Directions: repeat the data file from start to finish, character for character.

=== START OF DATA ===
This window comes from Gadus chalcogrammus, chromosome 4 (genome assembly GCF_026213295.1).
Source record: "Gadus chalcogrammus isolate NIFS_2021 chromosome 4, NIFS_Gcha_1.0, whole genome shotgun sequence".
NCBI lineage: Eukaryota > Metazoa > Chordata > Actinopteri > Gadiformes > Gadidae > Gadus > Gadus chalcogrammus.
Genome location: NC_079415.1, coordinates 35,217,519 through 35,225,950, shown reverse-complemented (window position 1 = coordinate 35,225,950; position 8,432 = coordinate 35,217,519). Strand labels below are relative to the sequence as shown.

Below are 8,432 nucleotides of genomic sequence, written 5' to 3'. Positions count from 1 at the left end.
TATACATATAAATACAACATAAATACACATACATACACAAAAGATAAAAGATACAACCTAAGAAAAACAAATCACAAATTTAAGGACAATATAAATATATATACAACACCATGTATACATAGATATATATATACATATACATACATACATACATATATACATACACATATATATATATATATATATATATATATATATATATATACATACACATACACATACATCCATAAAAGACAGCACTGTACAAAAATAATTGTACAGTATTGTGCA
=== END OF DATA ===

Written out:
This window comes from Gadus chalcogrammus, chromosome 4 (genome assembly GCF_026213295.1).
Source record: "Gadus chalcogrammus isolate NIFS_2021 chromosome 4, NIFS_Gcha_1.0, whole genome shotgun sequence".
NCBI lineage: Eukaryota > Metazoa > Chordata > Actinopteri > Gadiformes > Gadidae > Gadus > Gadus chalcogrammus.
Genome location: NC_079415.1, coordinates 35,217,519 through 35,225,950, shown reverse-complemented (window position 1 = coordinate 35,225,950; position 8,432 = coordinate 35,217,519). Strand labels below are relative to the sequence as shown.

Below are 8,432 nucleotides of genomic sequence, written 5' to 3'. Positions count from 1 at the left end.
TATACATATAAATACAACATAAATACACATACATACACAAAAGATAAAAGATACAACCTAAGAAAAACAAATCACAAATTTAAGGACAATATAAATATATATACAACACCATGTATACATAGATATATATATACATATACATACATACATACATATATACATACACATATATATATATATATATATATATATATATATATATATACATACACATACACATACATCCATAAAAGACAGCACTGTACAAAAATAATTGTACAGTATTGTGCA